Format: DVD from DeKalb Public Library on The New Portable.
I bluntly do not understand it when someone makes a biopic and makes completely unnecessary changes. In the case of The Greatest Showman, the changes I’m talking about are not making this into a musical. As musicals go, this one is decent, if not exceptional. The songs are pretty good, and it follows the standard musical progression of reprises and songs of varying tempo and power. If you’ve seen a musical, The Greatest Showman hits all the beats you’re expecting. I don’t think that P.T. Barnum spent his life singing his feelings to other people, and I’m not suggesting that the movie has a reality problem because of that. No, the problem is much more ridiculous.
The problem is the character of Phillip Carlyle (Zac Efron). In the movie, Carlyle is a playwright who is acclaimed but seems genuinely unhappy. P.T. Barnum (Hugh Jackman) convinces Carlyle to ditch his easy society life and work with him and his collection of sideshow attractions and circus performers. So what’s the problem? Phillip Carlyle is entirely a fabrication. Barnum’s actual partner was a guy named James Anthony Bailey, who, when he met Barnum, was already the manager of a circus. Why do this? No one thinks the circus was called the Ringling Bros. Barnum and Carlyle Circus.
In fact, not only is Carlyle entirely a fabrication, so too is his love interest in the movie, African-American trapeze artist Anne Wheeler (Zendaya). It’s a decidedly modern piece of theatrics to give us an interracial couple at this point in history, which is roughly just after the American Civil War or so. It’s never really stated outright, but it’s clearly before the turn of the previous century and evidently post-Appomattox. So an interracial couple would be a huge scandal, and will also play to a much more sympathetic modern audience. But, like the existence of Phillip Carlyle, it’s all a sham.
Anyway, the story that we’re told is that Barnum was a poor child who, almost to spite her father, falls in love with a rich girl. Eventually, Barnum grows up to be Hugh Jackman and Charity grows up to be Michelle Williams, and the two run off together. Barnum loses his job when the company’s assets all sink in the South China Sea. Barnum arranges for a dubious loan and opens up a museum, which then more or less become a sideshow with a variety of acts. We’ll get glimpses of these now and then, but aside from Anne Wheeler and her brother, the only two we’re really going to deal with are Tom Thumb (Sam Humphrey) and bearded lady Lettie Lutz (Keala Settle). There’s going to be a whole middle section about how Barnum is making a living off these folks but more or less refuses to be seen with them in public.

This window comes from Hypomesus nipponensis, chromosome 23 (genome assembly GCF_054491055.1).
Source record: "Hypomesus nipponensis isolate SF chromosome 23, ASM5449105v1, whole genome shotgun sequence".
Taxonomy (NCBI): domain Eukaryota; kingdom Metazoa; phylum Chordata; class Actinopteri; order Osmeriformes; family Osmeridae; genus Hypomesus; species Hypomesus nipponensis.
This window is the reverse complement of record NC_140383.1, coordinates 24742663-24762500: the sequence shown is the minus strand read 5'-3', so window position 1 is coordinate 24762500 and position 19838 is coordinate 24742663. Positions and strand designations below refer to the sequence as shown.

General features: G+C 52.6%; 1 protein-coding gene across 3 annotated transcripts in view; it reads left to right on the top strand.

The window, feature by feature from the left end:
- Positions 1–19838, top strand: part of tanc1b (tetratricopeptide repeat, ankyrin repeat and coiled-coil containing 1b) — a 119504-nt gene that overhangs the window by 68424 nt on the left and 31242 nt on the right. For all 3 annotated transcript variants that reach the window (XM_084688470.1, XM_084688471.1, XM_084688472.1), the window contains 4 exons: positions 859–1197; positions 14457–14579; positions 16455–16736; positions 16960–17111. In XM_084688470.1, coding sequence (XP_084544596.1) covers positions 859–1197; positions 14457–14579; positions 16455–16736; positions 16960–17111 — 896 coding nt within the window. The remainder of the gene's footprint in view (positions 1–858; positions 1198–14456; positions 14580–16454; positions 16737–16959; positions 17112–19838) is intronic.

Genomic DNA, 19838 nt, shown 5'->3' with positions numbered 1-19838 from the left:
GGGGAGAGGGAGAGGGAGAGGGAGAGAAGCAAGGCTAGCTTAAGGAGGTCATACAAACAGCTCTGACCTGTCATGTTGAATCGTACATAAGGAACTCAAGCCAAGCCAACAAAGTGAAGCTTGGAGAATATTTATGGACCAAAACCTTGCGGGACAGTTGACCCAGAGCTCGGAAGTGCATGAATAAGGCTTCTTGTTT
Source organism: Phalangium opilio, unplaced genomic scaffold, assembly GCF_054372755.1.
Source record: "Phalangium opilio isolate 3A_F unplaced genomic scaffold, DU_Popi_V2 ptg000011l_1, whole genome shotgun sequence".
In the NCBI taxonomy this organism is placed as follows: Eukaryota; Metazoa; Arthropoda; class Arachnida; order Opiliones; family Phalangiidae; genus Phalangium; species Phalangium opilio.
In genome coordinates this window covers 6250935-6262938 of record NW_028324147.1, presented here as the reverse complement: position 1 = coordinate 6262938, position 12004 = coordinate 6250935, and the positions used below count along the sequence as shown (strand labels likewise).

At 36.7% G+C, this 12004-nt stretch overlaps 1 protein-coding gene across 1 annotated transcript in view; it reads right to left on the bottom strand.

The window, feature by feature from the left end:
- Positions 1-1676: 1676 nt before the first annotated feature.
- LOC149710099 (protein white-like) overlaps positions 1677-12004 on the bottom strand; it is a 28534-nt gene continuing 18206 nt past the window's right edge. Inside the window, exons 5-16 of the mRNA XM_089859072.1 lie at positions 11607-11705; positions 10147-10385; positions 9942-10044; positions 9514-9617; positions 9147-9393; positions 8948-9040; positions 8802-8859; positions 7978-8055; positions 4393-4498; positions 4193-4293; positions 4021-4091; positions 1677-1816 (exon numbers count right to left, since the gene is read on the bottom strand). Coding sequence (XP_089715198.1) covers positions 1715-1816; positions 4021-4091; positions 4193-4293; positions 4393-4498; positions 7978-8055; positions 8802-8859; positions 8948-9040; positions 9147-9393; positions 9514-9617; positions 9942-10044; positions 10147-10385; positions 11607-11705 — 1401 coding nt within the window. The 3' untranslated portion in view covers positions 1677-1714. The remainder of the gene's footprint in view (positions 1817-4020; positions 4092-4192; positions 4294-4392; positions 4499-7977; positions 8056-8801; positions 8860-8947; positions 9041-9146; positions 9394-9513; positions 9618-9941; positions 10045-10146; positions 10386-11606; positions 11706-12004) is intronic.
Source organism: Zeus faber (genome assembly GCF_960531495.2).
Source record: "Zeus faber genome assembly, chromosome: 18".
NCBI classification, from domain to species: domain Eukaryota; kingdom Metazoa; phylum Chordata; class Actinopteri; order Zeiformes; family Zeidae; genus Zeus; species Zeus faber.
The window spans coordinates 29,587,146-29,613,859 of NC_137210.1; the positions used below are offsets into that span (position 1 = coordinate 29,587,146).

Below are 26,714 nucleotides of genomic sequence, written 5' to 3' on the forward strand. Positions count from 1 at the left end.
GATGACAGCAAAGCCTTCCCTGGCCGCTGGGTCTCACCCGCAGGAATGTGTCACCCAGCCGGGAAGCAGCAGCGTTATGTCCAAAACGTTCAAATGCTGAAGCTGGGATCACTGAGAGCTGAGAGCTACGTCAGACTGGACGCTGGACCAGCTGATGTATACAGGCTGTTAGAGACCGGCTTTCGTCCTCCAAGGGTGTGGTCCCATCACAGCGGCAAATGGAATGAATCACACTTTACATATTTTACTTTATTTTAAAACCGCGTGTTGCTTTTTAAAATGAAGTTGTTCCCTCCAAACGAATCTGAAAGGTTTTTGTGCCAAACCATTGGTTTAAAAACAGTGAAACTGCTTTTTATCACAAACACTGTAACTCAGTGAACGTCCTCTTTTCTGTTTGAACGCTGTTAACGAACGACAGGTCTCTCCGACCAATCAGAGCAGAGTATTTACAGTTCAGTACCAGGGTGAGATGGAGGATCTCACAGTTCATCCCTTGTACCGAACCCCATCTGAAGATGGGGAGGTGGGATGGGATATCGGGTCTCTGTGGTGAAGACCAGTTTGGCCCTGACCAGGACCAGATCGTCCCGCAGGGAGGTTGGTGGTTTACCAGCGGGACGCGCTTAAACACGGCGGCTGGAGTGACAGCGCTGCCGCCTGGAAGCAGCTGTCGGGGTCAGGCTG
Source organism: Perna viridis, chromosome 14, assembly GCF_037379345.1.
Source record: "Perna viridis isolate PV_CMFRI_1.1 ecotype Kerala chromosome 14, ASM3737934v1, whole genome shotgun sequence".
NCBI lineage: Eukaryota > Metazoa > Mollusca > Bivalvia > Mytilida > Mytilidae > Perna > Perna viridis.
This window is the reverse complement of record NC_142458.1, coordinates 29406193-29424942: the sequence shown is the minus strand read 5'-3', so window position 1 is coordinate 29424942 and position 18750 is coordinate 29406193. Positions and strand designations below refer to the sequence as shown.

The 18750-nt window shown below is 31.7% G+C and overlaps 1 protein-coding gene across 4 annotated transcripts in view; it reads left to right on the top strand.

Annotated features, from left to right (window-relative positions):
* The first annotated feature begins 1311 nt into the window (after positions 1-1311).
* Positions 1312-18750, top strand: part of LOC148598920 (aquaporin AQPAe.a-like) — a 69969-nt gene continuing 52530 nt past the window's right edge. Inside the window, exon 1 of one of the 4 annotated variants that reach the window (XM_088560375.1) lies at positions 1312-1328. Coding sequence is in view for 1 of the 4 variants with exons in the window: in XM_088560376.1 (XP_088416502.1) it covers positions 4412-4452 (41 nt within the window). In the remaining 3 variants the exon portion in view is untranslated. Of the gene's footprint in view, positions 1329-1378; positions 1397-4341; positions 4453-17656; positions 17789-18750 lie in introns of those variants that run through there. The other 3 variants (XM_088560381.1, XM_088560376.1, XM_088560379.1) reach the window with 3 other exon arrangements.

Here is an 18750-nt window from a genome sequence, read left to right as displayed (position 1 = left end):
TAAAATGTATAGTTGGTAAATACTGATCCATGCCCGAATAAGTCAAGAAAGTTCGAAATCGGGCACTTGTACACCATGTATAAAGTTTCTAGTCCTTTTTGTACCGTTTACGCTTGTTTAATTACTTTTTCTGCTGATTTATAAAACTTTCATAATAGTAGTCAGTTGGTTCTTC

There’s also a whole plot point about Barnum meeting singer Jenny Lind (Rebecca Ferguson) and arranging her tour across the States. There’s intrigue and romance and all sorts of people wanting the “freaks” out of New York because they are intolerant and yadda, yadda, yadda. You’ve seen this before, and seen it more entertaining when it was called Hairspray and done by John Waters in the 1980s.
Here’s the thing—I won’t take the production value away from The Greatest Showman at all. This is big and showy and blustery like a giant musical should be. Because it is, and because it has that sort of true production value, a great deal of it (mostly the musical numbers) work in spite of itself. The story is very simplistic and almost obvious in places. This has the beats we expect exactly when we do. When we’re do for a song reprise, well, we get a song reprise. There are no real surprises here, and we’re sure that there are no setbacks that P.T. Barnum or his wife, or Phillip Carlyle, or the troupe of performers/attractions can’t overcome with a heartfelt song and giant dance number. That’s sort of the function of this kind of movie.
I always want to like the movies I watch. I always go into them hoping that I’ll be entertained by them and will walk out the other side happy to offer a recommendation. Musicals, admittedly, have a tougher road with me than do many other genres of film. But I do want to like them. The Greatest Showman, outside the production values, is very disappointing. The characters aren’t that interesting because we don’t really get a great deal about them. What do we really know about Carlyle, for instance? He comes from money and pursues a forbidden affair. And that’s pretty much it for the entire film. Everyone else is that way, too. This has the depth of a dinner plate.
The songs are good. The production values for many of those songs is also good. The movie itself, though, borders much on the melodramatic. It desperately wants to be meaningful and relevant, and would probably have been better of just striving for good and entertaining rather than the host of social issues it evidently wants to cure. No shame in trying to do good, of course, but there’s a difference between raising a social issue and hitting people over the head with it.
Why to watch The Greatest Showman: Production values.
Why not to watch: For as good as the production values are, it feels like a cinematic “This way to the egress” sign.